death is a stone that draws
our dreams and yet is dreamless.

Few who came to Cardiff
missed his silent sermon:
ye know not the day nor the hour
now how ungainly the means:
falling under a combine,
a cow's hoof to the temple,
childbirth hemorrhage,
pneumonia after hunting,
a plugged-up steam-cock blowing,
a shotgun caught in the fence,
train wreck, runaway horse.
Then the sleep in earth
with plows crisscrossing over
forgotten graves, or lovers
strolling Graveyard Hill
on Sunday for the breeze,
with no thought of old heat
or longer chills. What hush
and cool below the frost line!

—And then, as most believed,
the bones or dust once me
or you would somehow gather,
collected below ground
perhaps, like asparagus
or the unharvested onions
that send up ghostly flowers.
The ground would brighten, souls
erupt to something like
a universal picnic.
Friends and family
with a few sad exceptions
(scapegraces known to all)
would reunite with tears
of joy, no one mulish
or graceless as at dances
after harvest: even
the rough hands and small boys
would walk as dignified
as senators in church.
Preachers were sure there'd be
no longing to lift up
mellow soil in one's hands
nor take the seasons into
one's nostrils nor drive a team
with skill and curses, nor guess
what the spring wheat might sell for;
no need for sewing circles
nor to darn socks by lamplight
with children reading nearby.
There would be married sweetness,
not urgency, in bed.
That time would be as strange,
yet green with recognitions,
as the young earth of giants.

Giant, your first tourists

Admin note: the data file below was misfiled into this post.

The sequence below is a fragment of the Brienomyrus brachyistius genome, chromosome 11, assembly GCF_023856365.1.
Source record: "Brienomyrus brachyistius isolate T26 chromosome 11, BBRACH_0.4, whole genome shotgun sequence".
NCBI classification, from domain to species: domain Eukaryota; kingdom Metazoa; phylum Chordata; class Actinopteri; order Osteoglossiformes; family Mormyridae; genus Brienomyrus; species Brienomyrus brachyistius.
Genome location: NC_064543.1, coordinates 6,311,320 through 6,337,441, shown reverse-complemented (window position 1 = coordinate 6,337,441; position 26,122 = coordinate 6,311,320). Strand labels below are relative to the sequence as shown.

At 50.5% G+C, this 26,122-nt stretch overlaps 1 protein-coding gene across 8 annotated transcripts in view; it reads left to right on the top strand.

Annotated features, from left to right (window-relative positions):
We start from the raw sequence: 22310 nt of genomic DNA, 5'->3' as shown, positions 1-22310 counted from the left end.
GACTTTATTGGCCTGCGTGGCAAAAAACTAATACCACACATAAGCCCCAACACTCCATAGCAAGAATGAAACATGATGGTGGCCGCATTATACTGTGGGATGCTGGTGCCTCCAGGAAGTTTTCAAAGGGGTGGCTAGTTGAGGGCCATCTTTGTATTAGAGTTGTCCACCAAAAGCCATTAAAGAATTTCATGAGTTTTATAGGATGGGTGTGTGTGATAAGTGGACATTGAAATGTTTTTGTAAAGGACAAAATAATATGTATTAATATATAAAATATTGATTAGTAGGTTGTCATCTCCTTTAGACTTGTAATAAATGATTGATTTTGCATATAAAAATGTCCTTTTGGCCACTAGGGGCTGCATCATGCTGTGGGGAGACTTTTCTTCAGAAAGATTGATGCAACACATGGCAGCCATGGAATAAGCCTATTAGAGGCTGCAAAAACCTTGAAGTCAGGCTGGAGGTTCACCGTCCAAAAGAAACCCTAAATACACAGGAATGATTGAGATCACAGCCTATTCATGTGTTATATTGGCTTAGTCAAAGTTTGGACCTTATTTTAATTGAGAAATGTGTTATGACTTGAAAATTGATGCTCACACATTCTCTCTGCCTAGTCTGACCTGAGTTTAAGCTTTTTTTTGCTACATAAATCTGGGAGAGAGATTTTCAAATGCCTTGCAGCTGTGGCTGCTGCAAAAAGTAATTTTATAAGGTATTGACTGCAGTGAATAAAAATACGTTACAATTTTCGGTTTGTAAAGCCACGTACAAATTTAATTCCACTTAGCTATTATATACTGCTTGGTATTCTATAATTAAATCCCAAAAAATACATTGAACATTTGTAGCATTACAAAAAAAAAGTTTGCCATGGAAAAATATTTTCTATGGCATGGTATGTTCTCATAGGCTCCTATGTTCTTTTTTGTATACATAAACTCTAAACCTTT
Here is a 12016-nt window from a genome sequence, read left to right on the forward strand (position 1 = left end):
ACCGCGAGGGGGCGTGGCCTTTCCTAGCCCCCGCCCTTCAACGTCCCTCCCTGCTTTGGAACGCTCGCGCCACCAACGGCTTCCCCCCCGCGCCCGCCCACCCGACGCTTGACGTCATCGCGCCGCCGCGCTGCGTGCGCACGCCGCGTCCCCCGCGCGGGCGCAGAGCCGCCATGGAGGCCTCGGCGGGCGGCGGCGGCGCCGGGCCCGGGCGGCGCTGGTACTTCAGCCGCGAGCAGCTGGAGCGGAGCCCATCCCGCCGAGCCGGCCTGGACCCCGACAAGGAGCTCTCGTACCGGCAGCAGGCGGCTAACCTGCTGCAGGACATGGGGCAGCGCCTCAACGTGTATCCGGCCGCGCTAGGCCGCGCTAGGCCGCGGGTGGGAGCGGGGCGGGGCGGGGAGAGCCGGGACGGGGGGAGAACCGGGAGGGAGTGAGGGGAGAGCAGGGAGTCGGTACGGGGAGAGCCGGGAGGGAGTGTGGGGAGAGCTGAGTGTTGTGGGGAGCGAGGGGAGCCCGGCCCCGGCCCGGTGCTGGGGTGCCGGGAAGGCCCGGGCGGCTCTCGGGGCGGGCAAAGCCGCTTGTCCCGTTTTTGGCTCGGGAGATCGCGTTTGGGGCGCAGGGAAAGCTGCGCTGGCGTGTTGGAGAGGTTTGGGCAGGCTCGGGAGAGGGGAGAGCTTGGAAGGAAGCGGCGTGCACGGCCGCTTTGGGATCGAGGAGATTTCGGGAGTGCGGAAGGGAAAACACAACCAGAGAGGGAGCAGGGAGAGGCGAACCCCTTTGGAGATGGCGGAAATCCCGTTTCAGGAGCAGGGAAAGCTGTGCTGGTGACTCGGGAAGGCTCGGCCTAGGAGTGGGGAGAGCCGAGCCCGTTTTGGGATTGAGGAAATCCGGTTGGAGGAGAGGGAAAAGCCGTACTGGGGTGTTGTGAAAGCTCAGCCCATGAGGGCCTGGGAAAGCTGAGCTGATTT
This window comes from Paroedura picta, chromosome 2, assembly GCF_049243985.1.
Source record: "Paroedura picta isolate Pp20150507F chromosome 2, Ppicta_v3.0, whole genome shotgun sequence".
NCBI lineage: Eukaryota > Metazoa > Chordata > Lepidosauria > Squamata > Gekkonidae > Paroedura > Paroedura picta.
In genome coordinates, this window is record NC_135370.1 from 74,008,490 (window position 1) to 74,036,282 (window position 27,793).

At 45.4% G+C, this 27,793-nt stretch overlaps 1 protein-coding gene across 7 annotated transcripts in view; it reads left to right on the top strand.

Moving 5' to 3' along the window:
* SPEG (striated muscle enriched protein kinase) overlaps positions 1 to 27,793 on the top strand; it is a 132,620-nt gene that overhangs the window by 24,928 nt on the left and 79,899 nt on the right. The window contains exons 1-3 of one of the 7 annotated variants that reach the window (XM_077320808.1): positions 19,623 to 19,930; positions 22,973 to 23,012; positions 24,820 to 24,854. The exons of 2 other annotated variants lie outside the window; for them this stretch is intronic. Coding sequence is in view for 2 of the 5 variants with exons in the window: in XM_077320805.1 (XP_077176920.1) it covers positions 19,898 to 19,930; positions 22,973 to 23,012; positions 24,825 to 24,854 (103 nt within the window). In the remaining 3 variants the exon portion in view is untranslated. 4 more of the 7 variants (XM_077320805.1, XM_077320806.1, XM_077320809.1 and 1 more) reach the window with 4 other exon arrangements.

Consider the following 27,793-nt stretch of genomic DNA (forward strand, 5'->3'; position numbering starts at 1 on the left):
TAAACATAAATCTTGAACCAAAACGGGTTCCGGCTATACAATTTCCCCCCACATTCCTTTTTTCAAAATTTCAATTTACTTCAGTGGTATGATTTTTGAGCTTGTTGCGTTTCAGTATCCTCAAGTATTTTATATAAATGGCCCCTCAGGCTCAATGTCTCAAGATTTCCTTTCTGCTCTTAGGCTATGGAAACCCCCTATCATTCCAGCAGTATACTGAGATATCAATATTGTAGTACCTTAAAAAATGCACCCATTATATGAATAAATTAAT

drove from towns burnt over
by hell-fear and revival;
they were not much taken
by the idea of fame,
which would have seemed a whimsy
on the theme of resurrection,
for fame that lives past death
is forever deaf and dumb.

I guess the grievousness
of never being born
is the same as being dead
if one is free of dreams—
(ay, there's the rub). Sleeper,
you have shrugged off two terrors
of death: one, that it is
as if we never lived,
the world we learned to care for
swept off with us; the other,
that we will taste our losses

Angels sent to the faithful
dance on pinheads,
but messengers to such
as me, earth-minded, dense
to beams of faith, weigh tons
in rock or fathoms. Old fraud,
your sleep is enough truth.
My world flows while I grasp it:
its loss, not my own bubble
existence and rusty mailbox
where strangers can address me,
is what I find most poignant:
sunsets seen exactly
from my spot on the hillside,
casual words of friends,
silk of my lover's thigh,
the private universes
that poets share a little.
I make my earth six days
and half of sabbath; it bears
a flood from which I save
a few dear species, brief
as light on passing waves:
light in my lover's eyes,
light of truth in sorrow,
light behind the wind
that shifts the curtains,
brightness in the meadow
that was my fallow cornfield.

It makes me disinclined
to think of too-long vistas.
One thing that I will miss
is the woodchuck in my yard
who has despoiled my pumpkins,
and from that wealth of mine
is fat. He stands upright
and looks at me, brown eyes
aglitter with ignorance,
careless of my worries
or possible use of pumpkins.
My mother, whose taste in phrase
is Irish, calls him The Landlord.
Although he is old and fat
(my pumpkins!) he just escapes
the next-door farmer's dogs.
With rolling waves of fur
he scuts to his burrow and sinks
with excruciating slowness
just before the teeth
of their long-legged dash
can tear him. He will pass,
god willing, before I do;
and I will enjoy pumpkins,
but there is more spice in him.
Something essential plays
within my pure frustration
and his pure shamelessness.
Pumpkins and glittering eyes,
mortal chases, greed
and wrath and laughing names:
rhythm and play of the surface
where all the living sail.



2002 The Cortland Review